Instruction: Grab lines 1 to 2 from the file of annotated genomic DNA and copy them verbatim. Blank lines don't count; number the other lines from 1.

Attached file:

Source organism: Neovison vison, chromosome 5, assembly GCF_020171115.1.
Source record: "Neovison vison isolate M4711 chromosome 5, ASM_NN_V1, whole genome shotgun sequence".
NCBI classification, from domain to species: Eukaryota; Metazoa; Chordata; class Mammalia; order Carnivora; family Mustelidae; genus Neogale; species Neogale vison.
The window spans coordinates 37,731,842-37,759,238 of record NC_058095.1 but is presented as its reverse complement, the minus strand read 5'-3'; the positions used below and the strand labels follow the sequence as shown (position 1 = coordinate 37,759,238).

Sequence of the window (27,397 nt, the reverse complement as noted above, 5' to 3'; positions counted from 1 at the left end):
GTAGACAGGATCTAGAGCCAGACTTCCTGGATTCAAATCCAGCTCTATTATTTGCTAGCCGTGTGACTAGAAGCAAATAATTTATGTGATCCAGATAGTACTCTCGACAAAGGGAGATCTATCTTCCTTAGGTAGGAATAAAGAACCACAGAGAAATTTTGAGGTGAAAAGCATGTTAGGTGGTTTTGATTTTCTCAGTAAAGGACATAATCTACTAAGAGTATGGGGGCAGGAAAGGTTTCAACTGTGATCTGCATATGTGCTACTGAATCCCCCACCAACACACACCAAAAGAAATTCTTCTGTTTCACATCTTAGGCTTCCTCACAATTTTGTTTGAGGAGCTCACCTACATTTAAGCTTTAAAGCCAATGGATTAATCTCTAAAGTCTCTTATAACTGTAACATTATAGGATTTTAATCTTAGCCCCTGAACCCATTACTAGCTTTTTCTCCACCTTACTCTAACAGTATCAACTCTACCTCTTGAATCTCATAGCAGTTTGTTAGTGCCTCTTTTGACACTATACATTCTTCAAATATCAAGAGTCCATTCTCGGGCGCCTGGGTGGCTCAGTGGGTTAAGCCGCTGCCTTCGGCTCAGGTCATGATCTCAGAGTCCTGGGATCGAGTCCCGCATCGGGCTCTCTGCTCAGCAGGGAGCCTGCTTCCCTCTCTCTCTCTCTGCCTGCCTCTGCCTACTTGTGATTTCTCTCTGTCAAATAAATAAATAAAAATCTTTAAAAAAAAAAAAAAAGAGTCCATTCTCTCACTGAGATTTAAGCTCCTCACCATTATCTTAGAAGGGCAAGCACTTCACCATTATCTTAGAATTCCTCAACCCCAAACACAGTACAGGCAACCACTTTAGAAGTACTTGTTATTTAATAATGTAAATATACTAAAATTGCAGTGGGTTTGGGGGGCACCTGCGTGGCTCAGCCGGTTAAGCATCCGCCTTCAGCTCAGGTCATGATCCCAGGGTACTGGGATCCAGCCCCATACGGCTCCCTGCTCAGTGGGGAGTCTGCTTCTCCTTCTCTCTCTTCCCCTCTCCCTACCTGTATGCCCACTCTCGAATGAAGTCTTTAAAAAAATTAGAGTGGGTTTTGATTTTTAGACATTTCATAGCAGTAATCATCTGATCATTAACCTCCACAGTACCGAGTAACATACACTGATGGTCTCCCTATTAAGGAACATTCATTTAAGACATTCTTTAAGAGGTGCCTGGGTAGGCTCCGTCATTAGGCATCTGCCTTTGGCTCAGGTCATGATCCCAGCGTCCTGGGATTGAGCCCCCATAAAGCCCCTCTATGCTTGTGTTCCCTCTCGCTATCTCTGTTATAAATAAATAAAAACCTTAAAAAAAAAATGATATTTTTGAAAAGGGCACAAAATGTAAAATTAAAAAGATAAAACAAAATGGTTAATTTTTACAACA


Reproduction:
Source organism: Neovison vison, chromosome 5, assembly GCF_020171115.1.
Source record: "Neovison vison isolate M4711 chromosome 5, ASM_NN_V1, whole genome shotgun sequence".